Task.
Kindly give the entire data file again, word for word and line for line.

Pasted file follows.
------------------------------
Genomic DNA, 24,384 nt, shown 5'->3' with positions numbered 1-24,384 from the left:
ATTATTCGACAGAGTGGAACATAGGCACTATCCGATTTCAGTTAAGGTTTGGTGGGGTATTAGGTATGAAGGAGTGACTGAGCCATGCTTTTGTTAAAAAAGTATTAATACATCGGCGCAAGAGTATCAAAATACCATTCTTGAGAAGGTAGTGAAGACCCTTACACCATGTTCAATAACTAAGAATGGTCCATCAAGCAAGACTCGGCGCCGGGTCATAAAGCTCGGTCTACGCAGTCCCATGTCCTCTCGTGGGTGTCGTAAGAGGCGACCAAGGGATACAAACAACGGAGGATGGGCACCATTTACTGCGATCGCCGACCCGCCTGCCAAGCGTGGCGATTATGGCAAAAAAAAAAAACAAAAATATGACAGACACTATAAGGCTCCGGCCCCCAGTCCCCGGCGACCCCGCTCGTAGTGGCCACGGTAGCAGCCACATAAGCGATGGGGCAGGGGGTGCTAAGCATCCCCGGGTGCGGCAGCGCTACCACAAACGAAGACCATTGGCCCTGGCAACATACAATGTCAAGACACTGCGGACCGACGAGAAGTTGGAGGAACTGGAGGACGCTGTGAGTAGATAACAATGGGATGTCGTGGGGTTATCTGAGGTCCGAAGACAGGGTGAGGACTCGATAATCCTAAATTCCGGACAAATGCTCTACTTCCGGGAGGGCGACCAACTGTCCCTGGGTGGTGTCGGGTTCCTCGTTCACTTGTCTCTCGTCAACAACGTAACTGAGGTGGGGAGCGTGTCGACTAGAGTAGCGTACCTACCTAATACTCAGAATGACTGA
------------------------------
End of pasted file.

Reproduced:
Genomic DNA, 24,384 nt, shown 5'->3' with positions numbered 1-24,384 from the left:
ATTATTCGACAGAGTGGAACATAGGCACTATCCGATTTCAGTTAAGGTTTGGTGGGGTATTAGGTATGAAGGAGTGACTGAGCCATGCTTTTGTTAAAAAAGTATTAATACATCGGCGCAAGAGTATCAAAATACCATTCTTGAGAAGGTAGTGAAGACCCTTACACCATGTTCAATAACTAAGAATGGTCCATCAAGCAAGACTCGGCGCCGGGTCATAAAGCTCGGTCTACGCAGTCCCATGTCCTCTCGTGGGTGTCGTAAGAGGCGACCAAGGGATACAAACAACGGAGGATGGGCACCATTTACTGCGATCGCCGACCCGCCTGCCAAGCGTGGCGATTATGGCAAAAAAAAAAAACAAAAATATGACAGACACTATAAGGCTCCGGCCCCCAGTCCCCGGCGACCCCGCTCGTAGTGGCCACGGTAGCAGCCACATAAGCGATGGGGCAGGGGGTGCTAAGCATCCCCGGGTGCGGCAGCGCTACCACAAACGAAGACCATTGGCCCTGGCAACATACAATGTCAAGACACTGCGGACCGACGAGAAGTTGGAGGAACTGGAGGACGCTGTGAGTAGATAACAATGGGATGTCGTGGGGTTATCTGAGGTCCGAAGACAGGGTGAGGACTCGATAATCCTAAATTCCGGACAAATGCTCTACTTCCGGGAGGGCGACCAACTGTCCCTGGGTGGTGTCGGGTTCCTCGTTCACTTGTCTCTCGTCAACAACGTAACTGAGGTGGGGAGCGTGTCGACTAGAGTAGCGTACCTACCTAATACTCAGAATGACTGA